Anken Rooftop Farm: Urban Farming in Shanghai

Very good to all Agrohuerters. Since we have arrived in China we have visited many peri-urban orchards, but finally, we have found the first urban orchard, in this case in the form of a rooftop farm or skyfarm (orchards on roofs or vegetable terraces) located at number 668 of the Huai An street in Shanghai.

Anken Rooftop farm:

The visit to this rooftop farm or skyfarm, known as Anken rooftop, has been thanks to the Good to China association, a very large team of professionals and volunteers who work to improve their environment and promote ecological initiatives. When we said visiting Shanghai, we wrote to various associations or community gardens that we found in the city and they responded immediately by offering to show us their projects, so we were able to spend a few days with them visiting various rooftop farms in different locations.

This orchard, like a good rooftop farm, is located on the roof of a building, this one about 6 stories high. The main use of the roof of this building is nothing less than the space of a cocktail bar that decided to liven up its clients’ cocktails with the views and smells of an orchard, which is why of the 10 terraces of the rooftop farm have only allowed to cultivate in 3.

Here we can see the terrace of the bar and to the left the rooftop farm lost in a sea of ​​buildings.

The terraces used by the bar are mainly intended for the cultivation of aromatic herbs, mint and spearmint, for their cocktails. Others have peppers and some ornamentals, but in general they are a bit neglected, a shame having a group of people willing to grow them.

In this rooftop farm we also find an area of ​​ornamental vegetable covers in which we find species of the sedum genus. As you know, these species also contribute to the purification and improvement of the environment and attract beneficial insects as we saw in the phytokinetic project, but they do not provide any food for gardeners and do not require much maintenance.

This is the vegetal cover that we find at the entrance of the orchard.

Our visit to the Anken rooftop farm:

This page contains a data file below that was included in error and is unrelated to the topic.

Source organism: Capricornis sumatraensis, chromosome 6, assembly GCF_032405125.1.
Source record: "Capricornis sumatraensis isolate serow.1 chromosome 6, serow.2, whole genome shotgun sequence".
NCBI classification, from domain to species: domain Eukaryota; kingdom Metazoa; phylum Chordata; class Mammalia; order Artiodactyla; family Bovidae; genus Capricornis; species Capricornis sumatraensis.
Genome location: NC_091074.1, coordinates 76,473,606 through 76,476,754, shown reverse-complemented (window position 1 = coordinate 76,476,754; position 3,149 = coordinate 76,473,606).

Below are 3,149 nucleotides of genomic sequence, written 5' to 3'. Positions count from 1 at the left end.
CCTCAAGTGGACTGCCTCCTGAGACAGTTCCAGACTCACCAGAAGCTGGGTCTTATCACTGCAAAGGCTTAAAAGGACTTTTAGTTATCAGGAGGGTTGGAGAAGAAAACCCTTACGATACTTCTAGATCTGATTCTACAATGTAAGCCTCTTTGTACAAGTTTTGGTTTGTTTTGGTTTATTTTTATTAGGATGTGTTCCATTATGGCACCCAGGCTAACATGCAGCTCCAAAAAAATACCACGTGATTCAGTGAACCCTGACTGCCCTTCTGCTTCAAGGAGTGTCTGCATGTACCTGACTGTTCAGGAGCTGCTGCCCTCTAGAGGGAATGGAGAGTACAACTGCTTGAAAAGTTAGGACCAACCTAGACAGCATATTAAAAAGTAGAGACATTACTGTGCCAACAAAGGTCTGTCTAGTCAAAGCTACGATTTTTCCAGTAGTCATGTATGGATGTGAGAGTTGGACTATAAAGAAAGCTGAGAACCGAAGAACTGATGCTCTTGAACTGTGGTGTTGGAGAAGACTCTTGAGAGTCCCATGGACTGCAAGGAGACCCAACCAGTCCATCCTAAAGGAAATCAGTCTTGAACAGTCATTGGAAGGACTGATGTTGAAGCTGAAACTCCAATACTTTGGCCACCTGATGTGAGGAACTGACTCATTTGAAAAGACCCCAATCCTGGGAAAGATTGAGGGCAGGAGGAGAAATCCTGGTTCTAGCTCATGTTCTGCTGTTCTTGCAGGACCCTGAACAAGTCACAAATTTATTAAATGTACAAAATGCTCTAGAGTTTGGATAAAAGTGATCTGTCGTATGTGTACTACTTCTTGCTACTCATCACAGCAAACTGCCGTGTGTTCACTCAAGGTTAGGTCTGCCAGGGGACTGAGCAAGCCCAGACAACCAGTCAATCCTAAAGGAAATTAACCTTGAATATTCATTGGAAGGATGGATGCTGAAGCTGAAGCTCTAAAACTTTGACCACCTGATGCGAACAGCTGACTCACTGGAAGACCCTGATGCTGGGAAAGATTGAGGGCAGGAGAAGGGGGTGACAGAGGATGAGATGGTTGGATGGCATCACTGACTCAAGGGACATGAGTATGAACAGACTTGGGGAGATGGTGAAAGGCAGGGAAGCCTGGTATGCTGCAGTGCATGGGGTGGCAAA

Both Lucia and I were very happy to finally be able to visit an orchard as such in China. A space cultivated by several people, being able to talk to them and learn a little about their way of doing things and what had motivated them to cultivate a rooftop farm in a city with such a difficult climate and high levels of pollution.

This rooftop farm is relatively young since the members of good to China have been cultivating those 3 terraces for approximately 6 weeks before our arrival. And even for a short time they have done a very good job and their part of the garden, in my opinion, is much better cared for than the one managed by the bar.

When they arrived, they found a soil plagued with weeds that several of its members were good at removing.

Here we see what the orchard looked like when they arrived.

Now the first lettuce and garlic are beginning to germinate on the terraces and they have the compost bin ready, so they don’t lack anything.

After hard work they have managed to germinate the first crops.

My impressions of the orchard:

We have been lucky that the members of this rooftop farm spoke English, so we have been able to find out how they manage their space and their pest control and prevention methods.

From what I could understand, the terraces of this rooftop farm, about 12 meters long by 1.5 meters wide, divide them into three different lines. The central line is deeper than the rest, it is about 20 cm deep and the others about 10 cm, due to the volume of soil in the terrace. Different crops are alternated in each line, leaving an acceptable planting frame. The sowing is direct without preparing a seedbed previously and it is watered by hand in the absence of drip irrigation.

When we arrived at this rooftop farm, they were removing the small legumes and grasses that had sprouted on the terrace. As I did not observe any very harmful weeds, I recommended that they not do it, since in an environment as dry as that of Shanghai, these small shoots could better retain the humidity of the bed and if at any time they bothered them, they could remove them when they were larger. making less effort.

When we arrived they were removing those small shoots that you see in the image.

But really, the older gardener of the rooftop farm did not pay attention to me, nor did she pay much attention to other advice that I offered her about the waste that should be composted, etc… I only commented on small details that I thought could be improved, advice that they gave me other gardeners or things I learned for myself in the garden…

It has already happened to me in several gardens and some members of community gardens have told me that sometimes the people with more knowledge about gardening within the group adopt the role of teachers for the others, exert more control over the routine of the garden and find it difficult to accepting new advice a bit, especially from someone younger…

I feel very sorry for this kind of attitude. I think that these spaces are for interacting with people, exchanging opinions and concerns without any desire to be better or worse than anyone else, only with the aim of learning together.

Despite this, we very much enjoyed visiting a rooftop farm in Shanghai and the development of this type of initiative that promotes environmental awareness in the city. All the best !

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